Aaron Ramsey is set to leave Arsenal on a free transfer if his current contract stand-off is not resolved and Love Sport’s resident Arsenal fan Mike Stavrou reckons fans are wrong to bemoan his departure…
After hearing the news that Aaron Ramsey’s proposed £200,000-a-week contract offer had been withdrawn, outpourings of abuse were aimed at Arsenal chiefs on Twitter. The infamously frivolous Arsenal fans went as far called the move a “disgrace”, branding Aaron Ramsey a “legend" they shouldn’t in any circumstances be letting go.
Remind me how many club legends have completed a full season on, realistically, just two occasions, and nothing won more than a few FA Cups?
This is not an assassination of Aaron Ramsey as a player. On his day, the Welshman can produce a moment of jaw-dropping magic. But when it’s going against him, he can seem uninterested and out of his depth. He is, like many, a product of the latter Wenger-era, where young promising players were shackled, consistently falling short of their potential: Theo Walcott, Jack Wilshere and Alex Oxlade-Chamberlain to name but a few.
Ramsey's potential might have been tapped into by a more malleable coach. But under Wenger, Aaron Ramsey was deployed in more questionable positions than Anastasia Steele in Fifty Shades of Grey and he too looks like he needs to be whipped into shape.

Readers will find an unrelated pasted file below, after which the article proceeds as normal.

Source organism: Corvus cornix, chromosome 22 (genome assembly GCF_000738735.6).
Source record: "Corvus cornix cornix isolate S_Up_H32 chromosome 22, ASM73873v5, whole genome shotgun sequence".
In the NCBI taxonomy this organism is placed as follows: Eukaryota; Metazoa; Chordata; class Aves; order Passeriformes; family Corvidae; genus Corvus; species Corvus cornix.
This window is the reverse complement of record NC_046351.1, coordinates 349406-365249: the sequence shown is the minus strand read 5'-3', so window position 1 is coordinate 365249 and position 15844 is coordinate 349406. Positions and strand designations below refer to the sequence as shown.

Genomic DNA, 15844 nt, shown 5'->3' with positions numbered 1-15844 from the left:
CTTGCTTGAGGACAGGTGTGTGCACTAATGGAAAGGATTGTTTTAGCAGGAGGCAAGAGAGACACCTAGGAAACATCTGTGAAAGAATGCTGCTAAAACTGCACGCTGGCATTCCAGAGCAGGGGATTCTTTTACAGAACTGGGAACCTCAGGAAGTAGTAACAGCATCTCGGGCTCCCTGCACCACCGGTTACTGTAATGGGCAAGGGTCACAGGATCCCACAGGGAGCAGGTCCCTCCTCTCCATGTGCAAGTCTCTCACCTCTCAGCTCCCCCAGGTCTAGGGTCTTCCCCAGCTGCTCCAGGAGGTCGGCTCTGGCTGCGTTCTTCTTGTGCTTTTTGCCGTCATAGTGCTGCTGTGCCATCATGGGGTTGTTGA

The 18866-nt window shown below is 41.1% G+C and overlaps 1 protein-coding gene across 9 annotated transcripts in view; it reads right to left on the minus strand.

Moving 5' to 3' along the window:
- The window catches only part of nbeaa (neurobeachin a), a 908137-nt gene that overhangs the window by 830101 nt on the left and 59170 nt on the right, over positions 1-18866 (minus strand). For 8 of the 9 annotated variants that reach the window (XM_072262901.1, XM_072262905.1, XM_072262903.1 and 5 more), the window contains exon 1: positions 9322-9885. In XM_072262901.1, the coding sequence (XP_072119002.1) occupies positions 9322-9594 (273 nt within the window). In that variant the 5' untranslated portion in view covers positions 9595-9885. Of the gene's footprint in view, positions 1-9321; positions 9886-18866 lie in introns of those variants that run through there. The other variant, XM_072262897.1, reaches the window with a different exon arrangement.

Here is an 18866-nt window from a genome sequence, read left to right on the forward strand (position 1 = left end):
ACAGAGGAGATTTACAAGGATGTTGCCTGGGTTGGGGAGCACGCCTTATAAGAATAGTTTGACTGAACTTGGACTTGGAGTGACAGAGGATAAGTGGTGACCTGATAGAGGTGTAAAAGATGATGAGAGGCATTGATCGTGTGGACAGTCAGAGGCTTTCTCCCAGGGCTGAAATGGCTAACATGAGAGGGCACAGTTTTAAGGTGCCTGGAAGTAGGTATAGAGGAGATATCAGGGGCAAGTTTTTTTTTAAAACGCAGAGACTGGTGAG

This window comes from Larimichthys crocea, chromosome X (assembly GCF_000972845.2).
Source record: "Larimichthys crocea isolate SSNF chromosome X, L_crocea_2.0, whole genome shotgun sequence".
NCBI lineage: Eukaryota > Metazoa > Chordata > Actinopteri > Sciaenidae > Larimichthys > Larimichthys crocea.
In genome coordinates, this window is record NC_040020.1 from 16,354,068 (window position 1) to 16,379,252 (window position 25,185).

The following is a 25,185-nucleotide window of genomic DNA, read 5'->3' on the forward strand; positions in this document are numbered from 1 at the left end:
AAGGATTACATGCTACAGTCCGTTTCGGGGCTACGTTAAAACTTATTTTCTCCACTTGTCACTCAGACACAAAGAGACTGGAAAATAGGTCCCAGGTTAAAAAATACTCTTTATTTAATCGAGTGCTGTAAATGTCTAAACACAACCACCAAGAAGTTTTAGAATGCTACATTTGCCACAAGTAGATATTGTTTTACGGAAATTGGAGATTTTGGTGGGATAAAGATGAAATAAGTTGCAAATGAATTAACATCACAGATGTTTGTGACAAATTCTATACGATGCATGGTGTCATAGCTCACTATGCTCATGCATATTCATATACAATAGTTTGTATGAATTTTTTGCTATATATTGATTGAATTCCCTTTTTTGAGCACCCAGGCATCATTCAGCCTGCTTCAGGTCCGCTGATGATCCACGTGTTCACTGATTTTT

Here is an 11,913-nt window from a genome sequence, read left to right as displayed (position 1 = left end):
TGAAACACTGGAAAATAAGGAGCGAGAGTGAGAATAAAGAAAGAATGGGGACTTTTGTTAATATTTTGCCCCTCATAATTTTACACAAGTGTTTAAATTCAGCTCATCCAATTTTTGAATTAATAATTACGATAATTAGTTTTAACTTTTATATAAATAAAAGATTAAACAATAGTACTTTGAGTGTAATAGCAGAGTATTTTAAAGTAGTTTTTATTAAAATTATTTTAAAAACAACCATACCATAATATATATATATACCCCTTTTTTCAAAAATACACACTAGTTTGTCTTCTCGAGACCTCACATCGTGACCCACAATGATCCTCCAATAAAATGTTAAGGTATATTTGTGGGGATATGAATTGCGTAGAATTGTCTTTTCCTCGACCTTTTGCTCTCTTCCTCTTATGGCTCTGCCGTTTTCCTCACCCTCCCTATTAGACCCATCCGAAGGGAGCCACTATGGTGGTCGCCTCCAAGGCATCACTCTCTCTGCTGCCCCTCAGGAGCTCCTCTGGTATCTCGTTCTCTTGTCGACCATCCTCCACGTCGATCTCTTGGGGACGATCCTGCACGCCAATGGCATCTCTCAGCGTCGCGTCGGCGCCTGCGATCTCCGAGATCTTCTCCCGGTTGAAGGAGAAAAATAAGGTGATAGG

The damage of those years without a consistent focus is only now beginning to show. Ramsey seems to prefer to play as a No 10, and now he’s actually been given that opportunity he looks like a lost puppy. He scarcely touches the ball in some outings, let alone creates opportunities for our forwards.
Next to him, we have a true No 10 in Mesut Ozil, who is playing on the wing, coming inside and basically doing the Welshman’s job for him. It’s quite clear the two can’t play in the same team so it seems Arsenal are choosing their German going forward, understandably not willing to dish out an obscene amount of cash on having both.
Mostly, Ramsey suffered from the Wenger-istic mentality that after any number of poor performances, you’re exempt from criticism, because fourth place and mediocrity is acceptable. Theo Walcott enjoyed his best seasons between the ages of 16 and 20, then got progressively worse. It seems like Ramsey has suffered the same fate; since his spectacular season in 2013/14 where he scored 16 goals in all competitions, he has shifted into reverse rather than top gear.
?/ WELBECKS WILL BE JUST KNOWN AS A SQUAD PLAYER @HarrySymeou from the @chronicles_afc and @ALittleBitArse1 told @mediaAaron that despite his brace against @BrentfordFC, @DannyWelbeck will always be known as just a squad player at @Arsenal.— LOVE SPORT Radio (@lovesportradio) September 27, 2018
Thoughts on this #Arsenal fans ? pic.twitter.com/cI2YwsQH9i
The mentalities of Wenger’s later sides were not good enough for true winners such as Cesc Fabregas, Robin van Persie, both of whom went on to win trophies after escaping the sinking Gunners ship.
Maybe in the new Unai Emery era, this mediocrity won’t be tolerated, as we’ve seen with Ozil being completely dropped from the squad just a few games in.
A move away may well be the best thing for Ramsey’s career. He is undoubtedly a talented player, judging from his excellent performances for Wales under a totally different coach and system.
But if Arsenal want to finally move away from the mess they endured under Wenger, Ramsey’s departure signals a change in what is and crucially is not going to be acceptable: a player who has been at the club for 10 years, and not progressed, is clearly not.